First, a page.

Democrats and Republicans both came out swinging on Wednesday morning as the House Energy and Commerce Communications and Technology Subcommittee opened its second hearing on keeping the precious Internet bandwidth available to one and all.
Congressional Republicans have introduced resolutions of disapproval to recall regulations enacted by the Federal Communications Commission in December. The regulations are designed to prevent Internet providers from blocking websites that use a lot of bandwidth, such as video-streaming sites like Netflix. Republicans say rules are unnecessary and illegal.
Democrats called Republican efforts to overturn the FCC's net neutrality rules destructive and said the GOP-backed resolution of disapproval isn't based on facts.
"My concern is that there is an enormous disconnect between the facts and the majority's policy objectives," Rep. Henry Waxman, D-Calif., said as the hearing opened.
"There is no crisis warranting intervention," House Energy and Commerce Chairman Fred Upton, R-Mich., said in his opening statement. "The reality is, if the FCC was truly weighing the costs and benefits of its actions, the agency would not be attempting to regulate the Internet."
Witnesses at Wednesday's hearing include representatives of AT&T, Free Press, RapidDSL, and Buzzcar, as well as Strategic Choices and Northwestern University.
In his prepared testimony, Free Press Research Director Derek Turner said that rather than overreaching, the FCC rules do not go far enough.
"Allowing gatekeepers to erect barriers to speech and commerce is an unacceptable outcome, and public policy should be used to prevent it," Turner wrote.
AT&T's Vice President for Legislative Affairs James Cicconi will reiterate his company's position that although the rules are not perfect, they are better than the alternatives. This puts AT&T at odds with other major telecom carriers like Verizon, which has launched a lawsuit against the regulations. Cicconi will argue that the prolonged debate over net neutrality rules simply creates uncertainty for the marketplace.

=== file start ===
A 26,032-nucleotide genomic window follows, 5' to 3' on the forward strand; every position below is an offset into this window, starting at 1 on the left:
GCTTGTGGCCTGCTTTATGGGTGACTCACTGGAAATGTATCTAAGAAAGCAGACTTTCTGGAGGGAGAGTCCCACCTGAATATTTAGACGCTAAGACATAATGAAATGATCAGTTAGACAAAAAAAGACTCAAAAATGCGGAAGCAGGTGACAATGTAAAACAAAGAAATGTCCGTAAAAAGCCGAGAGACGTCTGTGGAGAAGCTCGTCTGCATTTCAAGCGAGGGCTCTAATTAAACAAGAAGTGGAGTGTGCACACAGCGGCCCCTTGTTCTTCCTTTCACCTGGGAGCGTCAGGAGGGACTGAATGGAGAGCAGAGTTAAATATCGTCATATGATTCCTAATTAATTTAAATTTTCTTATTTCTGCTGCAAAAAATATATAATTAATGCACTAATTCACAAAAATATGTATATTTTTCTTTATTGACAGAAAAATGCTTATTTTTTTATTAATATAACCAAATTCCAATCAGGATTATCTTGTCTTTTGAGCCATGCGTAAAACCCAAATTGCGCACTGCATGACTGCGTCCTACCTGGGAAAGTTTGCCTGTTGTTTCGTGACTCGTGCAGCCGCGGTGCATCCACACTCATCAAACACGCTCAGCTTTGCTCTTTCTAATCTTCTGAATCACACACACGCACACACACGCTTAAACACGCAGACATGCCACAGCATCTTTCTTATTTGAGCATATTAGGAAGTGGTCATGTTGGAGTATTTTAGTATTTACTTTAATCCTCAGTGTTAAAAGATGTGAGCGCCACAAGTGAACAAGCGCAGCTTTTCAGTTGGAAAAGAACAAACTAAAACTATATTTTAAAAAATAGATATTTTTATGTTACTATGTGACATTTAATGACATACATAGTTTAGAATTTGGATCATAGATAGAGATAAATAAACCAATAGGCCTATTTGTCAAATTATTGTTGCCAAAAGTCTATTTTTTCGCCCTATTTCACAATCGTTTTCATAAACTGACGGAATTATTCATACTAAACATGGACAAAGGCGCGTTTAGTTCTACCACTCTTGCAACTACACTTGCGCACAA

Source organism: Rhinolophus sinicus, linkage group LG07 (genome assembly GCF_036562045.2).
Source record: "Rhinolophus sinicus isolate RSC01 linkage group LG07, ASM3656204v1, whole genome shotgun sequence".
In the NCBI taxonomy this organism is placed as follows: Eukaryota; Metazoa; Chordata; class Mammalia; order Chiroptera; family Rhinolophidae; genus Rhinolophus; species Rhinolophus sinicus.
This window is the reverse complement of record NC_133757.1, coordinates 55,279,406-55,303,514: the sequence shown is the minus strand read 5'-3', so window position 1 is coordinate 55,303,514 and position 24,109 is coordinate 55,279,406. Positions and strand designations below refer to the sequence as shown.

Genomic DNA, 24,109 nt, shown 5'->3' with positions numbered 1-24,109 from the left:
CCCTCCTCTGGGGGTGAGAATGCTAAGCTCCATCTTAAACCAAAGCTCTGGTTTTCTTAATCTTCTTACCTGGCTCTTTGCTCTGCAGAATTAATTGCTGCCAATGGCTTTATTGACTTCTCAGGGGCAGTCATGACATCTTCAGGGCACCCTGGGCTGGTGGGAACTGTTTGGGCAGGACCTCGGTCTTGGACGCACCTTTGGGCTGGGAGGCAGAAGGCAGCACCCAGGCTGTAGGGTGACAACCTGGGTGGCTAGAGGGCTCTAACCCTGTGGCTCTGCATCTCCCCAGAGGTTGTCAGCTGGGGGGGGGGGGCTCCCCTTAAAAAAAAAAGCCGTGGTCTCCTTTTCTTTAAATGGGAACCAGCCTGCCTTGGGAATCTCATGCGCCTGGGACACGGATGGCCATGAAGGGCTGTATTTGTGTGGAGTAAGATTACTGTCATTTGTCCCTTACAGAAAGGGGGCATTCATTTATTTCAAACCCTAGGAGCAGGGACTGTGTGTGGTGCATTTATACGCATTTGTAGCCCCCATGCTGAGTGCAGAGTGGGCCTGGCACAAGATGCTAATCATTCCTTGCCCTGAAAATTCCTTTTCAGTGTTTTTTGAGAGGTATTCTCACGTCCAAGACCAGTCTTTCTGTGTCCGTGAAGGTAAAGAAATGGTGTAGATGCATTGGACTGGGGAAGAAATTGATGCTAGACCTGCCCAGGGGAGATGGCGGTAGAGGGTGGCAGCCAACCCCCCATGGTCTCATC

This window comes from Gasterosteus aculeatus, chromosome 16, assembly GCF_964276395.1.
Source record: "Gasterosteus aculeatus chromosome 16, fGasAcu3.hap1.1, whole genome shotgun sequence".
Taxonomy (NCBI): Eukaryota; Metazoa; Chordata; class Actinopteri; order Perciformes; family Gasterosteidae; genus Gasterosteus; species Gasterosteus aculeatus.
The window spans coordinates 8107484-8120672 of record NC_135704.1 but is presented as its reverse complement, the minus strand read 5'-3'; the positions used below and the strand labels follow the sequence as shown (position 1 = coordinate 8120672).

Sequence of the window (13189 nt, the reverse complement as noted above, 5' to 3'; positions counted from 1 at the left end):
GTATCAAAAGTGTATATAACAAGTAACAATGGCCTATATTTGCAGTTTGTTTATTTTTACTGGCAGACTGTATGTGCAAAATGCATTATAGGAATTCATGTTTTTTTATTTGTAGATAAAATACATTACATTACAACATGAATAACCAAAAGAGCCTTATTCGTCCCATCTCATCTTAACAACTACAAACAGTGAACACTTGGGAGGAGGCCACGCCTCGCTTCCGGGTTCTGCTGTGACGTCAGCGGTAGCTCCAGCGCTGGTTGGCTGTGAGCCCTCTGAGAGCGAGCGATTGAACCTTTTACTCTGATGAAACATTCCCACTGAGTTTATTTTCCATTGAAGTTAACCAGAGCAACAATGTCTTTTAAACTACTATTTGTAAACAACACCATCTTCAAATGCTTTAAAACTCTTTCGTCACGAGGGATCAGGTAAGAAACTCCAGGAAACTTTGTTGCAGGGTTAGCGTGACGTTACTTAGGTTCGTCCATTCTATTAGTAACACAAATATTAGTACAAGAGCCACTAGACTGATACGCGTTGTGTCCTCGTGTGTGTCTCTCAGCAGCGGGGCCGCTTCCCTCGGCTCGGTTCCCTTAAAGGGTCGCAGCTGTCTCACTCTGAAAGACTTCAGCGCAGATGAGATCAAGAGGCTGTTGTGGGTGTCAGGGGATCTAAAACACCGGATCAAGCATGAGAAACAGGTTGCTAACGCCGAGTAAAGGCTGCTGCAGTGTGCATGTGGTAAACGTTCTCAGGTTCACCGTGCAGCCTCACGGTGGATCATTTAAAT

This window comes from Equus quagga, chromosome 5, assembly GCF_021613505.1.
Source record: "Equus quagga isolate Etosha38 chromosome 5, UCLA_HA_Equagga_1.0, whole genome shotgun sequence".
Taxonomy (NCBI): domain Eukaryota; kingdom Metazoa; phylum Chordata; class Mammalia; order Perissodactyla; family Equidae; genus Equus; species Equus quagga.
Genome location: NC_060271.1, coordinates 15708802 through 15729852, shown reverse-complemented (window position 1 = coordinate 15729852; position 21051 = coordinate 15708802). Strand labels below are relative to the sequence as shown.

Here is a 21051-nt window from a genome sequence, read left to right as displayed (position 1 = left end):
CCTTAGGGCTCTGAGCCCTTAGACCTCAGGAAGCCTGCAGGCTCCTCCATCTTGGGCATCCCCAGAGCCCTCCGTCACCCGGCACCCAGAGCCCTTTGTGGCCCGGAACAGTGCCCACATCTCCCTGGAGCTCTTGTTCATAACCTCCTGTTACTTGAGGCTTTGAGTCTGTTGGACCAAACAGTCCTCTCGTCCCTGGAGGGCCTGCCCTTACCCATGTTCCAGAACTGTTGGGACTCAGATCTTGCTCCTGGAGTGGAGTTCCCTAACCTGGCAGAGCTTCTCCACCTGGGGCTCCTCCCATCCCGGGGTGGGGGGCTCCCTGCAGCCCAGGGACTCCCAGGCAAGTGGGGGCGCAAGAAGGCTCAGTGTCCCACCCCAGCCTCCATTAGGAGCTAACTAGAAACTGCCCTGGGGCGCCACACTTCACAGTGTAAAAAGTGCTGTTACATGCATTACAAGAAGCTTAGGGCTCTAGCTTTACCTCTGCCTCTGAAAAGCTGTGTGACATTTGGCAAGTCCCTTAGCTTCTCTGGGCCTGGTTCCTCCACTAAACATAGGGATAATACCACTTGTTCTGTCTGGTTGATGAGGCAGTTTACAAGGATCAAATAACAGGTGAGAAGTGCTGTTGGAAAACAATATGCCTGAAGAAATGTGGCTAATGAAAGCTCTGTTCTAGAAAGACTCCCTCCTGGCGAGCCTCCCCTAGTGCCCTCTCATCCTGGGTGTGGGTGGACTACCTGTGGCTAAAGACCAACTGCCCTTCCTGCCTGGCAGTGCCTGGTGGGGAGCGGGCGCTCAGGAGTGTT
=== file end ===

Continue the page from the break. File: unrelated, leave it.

"For far too long, the question of net neutrality has hamstrung the Federal Communications Commission and our industry and prevented needed action on far more urgent, and real, problems... but more important than the distraction has been the investment uncertainty created by the extended and public debate over whether the FCC should adopt net neutrality rules, and if so, how far they should go," Cicconi wrote in his prepared remarks.
In written statements provided to the committee, Steve Largenty President and CEO of CTIA, the wireless association, repeast his argument that "we do not believe that net neutrality rules are necessary for the wireless industry" while National Cable and Telecommunications Association President and CEO Kyle McSlarrow reasserts that "such rules were a solution in search of a problem".
"We would much rather see (and believe it would be more equitable to have) a light regulatory touch for everyone in the Internet ecosystem than a heavy and counterproductive regulatory regime on part or all of the Internet ecosystem," McSlarrow said in the statement.
After adjourning for a speech by the Australian prime minister, the subcommittee will reconvene to hear testimony, and in a markup scheduled for immediately after the hearing, vote on the resolution. Democrats have complained that because the resolution cannot be amended, they have no meaningful input.